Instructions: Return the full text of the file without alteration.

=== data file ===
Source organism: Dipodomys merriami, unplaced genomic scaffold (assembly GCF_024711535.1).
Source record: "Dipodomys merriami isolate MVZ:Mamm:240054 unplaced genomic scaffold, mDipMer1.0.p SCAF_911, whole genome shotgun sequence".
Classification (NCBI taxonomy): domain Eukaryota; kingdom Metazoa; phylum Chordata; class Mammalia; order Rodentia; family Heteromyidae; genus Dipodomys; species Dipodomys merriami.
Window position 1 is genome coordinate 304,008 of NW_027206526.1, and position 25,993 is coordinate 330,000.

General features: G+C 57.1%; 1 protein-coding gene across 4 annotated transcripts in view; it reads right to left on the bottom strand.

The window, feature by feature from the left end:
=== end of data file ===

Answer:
Source organism: Dipodomys merriami, unplaced genomic scaffold (assembly GCF_024711535.1).
Source record: "Dipodomys merriami isolate MVZ:Mamm:240054 unplaced genomic scaffold, mDipMer1.0.p SCAF_911, whole genome shotgun sequence".
Classification (NCBI taxonomy): domain Eukaryota; kingdom Metazoa; phylum Chordata; class Mammalia; order Rodentia; family Heteromyidae; genus Dipodomys; species Dipodomys merriami.
Window position 1 is genome coordinate 304,008 of NW_027206526.1, and position 25,993 is coordinate 330,000.

General features: G+C 57.1%; 1 protein-coding gene across 4 annotated transcripts in view; it reads right to left on the bottom strand.

The window, feature by feature from the left end: